E3S Web Conf.
Volume 98, 201916th International Symposium on Water-Rock Interaction (WRI-16) and 13th International Symposium on Applied Isotope Geochemistry (1st IAGC International Conference)
|Number of page(s)||6|
|Section||Geological Evolution of Water-Rock System: Mechanisms, Processes, Factors, Stages. The Session Dedicated to Stepan Shvartsev’s Memory|
|Published online||07 June 2019|
High chloride, sulphate and fluoride concentrations in clay-rich aquitard porewater, the North China Plain: evidence of geochemical behavior
Key Laboratory of Water Cycle & Related Land Surface Processes, Institute of Geographic Sciences and Natural Resources Research, Chinese Academy of Sciences, Beijing, 100101, China
2 State Key Laboratory of Simulation and Regulation of Water Cycle in River Basin, China Institute of Water Resources and Hydropower Research, Beijing 100038, China
3 National Centre for Groundwater Research & Training, Flinders University, Adelaide, SA 5001, Australia
* Corresponding author: email@example.com
The focus of this investigation was to constrain the porewater chemistry from tracer and ion profiles in a 128 m thick clay-rich sequence of Quaternary sediments comprising the clay, silt and fine sand formation in the North China Plain. Porewater are much more saline (1.1-71.0 g/L) than the lower confined groundwaters (0.3-1.3g/L). Chloride profiles from aqueous extraction (AE) (ranging from 117 to 3260 mg/L) generally keep good consistent with that obtained from squeezing test (ST). However, the sulphate and fluoride concentrations by AE (ranging from 340 to 48,700 mg/L and from 8.8 to 144 mg/L, respectively) are far greater than that by ST. Dissolution of evaporites may be responsible for the high Cl/Br ratios greater than 1000, probably indicating recharge occurred during much wetter periods. The original stable isotopic and chemical compositions in the aquitard porewater have been modified by transpiration and evaporation processes concentrating Cl and causing isotopic enrichment during their formation periods. Dissolution of fluorite, hieratite, and cryolite caused by weathering behavior and ion-exchange reactions should be responsible for the high fluoride concentrations in the aquitard porewater. High sulphate levels found in aqueous samples may arise from pyrite oxidation during sampling, storage and/or porewater extraction procedure.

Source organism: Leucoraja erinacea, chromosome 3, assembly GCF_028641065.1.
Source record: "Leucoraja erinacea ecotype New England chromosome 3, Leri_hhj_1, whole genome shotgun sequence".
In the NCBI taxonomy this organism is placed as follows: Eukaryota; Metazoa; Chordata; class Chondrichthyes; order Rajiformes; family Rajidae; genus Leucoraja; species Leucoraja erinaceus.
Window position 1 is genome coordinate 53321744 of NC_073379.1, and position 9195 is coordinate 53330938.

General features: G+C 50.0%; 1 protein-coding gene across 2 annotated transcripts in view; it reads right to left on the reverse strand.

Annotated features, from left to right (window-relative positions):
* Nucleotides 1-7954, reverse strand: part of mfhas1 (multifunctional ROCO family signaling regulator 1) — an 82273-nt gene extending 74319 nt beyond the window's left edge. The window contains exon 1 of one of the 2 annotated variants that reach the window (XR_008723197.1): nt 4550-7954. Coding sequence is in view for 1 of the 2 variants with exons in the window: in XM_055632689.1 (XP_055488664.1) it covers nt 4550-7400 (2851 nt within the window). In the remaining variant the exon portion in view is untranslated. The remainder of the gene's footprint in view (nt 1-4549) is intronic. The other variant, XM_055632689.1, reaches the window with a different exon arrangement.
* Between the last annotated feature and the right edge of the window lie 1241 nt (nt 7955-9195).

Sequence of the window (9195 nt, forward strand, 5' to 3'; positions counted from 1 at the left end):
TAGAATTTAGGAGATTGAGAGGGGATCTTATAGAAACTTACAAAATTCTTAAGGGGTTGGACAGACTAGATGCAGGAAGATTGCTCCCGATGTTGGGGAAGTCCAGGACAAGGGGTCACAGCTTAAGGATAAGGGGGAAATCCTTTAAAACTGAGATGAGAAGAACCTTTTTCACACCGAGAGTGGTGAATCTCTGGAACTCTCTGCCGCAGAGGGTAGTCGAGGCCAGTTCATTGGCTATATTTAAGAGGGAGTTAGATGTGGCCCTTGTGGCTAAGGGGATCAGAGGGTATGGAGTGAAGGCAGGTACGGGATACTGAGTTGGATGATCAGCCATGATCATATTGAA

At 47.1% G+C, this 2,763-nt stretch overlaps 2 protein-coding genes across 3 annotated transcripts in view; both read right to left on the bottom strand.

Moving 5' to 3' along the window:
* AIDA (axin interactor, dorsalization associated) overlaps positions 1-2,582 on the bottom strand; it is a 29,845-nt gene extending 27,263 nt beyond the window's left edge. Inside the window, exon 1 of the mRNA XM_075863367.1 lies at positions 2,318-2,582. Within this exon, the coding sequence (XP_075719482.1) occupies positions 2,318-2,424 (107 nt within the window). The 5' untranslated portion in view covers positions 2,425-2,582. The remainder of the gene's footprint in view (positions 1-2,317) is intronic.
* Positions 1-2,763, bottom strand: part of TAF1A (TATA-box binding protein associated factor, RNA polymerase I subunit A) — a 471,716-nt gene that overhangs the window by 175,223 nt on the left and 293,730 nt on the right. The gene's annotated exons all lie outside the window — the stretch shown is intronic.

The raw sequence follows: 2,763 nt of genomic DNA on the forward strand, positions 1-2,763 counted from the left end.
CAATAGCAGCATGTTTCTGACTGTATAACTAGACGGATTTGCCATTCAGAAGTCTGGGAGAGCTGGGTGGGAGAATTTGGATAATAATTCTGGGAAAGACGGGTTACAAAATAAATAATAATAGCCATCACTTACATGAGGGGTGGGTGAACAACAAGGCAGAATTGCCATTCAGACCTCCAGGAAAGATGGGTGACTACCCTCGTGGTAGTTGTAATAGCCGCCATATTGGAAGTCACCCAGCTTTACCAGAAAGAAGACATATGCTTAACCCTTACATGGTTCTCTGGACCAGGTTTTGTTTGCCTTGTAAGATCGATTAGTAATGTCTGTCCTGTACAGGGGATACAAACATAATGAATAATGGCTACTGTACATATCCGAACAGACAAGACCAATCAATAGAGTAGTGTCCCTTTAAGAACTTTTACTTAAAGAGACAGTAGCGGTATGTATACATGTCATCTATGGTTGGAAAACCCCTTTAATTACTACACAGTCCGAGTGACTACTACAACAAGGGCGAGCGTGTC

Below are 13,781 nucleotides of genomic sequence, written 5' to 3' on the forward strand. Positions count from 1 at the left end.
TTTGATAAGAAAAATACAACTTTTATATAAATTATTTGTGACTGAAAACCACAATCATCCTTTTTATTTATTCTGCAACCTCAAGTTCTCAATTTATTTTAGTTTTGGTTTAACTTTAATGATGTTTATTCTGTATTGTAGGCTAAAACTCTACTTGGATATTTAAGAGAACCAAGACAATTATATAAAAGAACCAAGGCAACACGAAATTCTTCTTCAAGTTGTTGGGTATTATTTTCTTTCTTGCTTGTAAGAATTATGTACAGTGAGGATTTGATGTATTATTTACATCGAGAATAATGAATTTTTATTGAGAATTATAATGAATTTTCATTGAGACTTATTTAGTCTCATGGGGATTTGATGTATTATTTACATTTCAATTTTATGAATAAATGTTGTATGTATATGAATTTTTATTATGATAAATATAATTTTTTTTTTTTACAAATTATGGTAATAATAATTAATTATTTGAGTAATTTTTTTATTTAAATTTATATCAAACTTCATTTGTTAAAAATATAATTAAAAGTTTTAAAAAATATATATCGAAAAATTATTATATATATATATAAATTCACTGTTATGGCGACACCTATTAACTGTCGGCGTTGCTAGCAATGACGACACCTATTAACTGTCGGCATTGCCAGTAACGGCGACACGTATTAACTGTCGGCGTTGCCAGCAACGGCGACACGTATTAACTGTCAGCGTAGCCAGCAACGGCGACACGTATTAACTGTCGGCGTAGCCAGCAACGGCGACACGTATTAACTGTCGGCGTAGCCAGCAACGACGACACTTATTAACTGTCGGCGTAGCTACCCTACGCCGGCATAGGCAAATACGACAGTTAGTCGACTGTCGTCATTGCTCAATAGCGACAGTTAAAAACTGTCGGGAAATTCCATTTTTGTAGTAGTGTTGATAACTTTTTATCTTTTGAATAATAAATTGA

© The Authors, published by EDP Sciences, 2019
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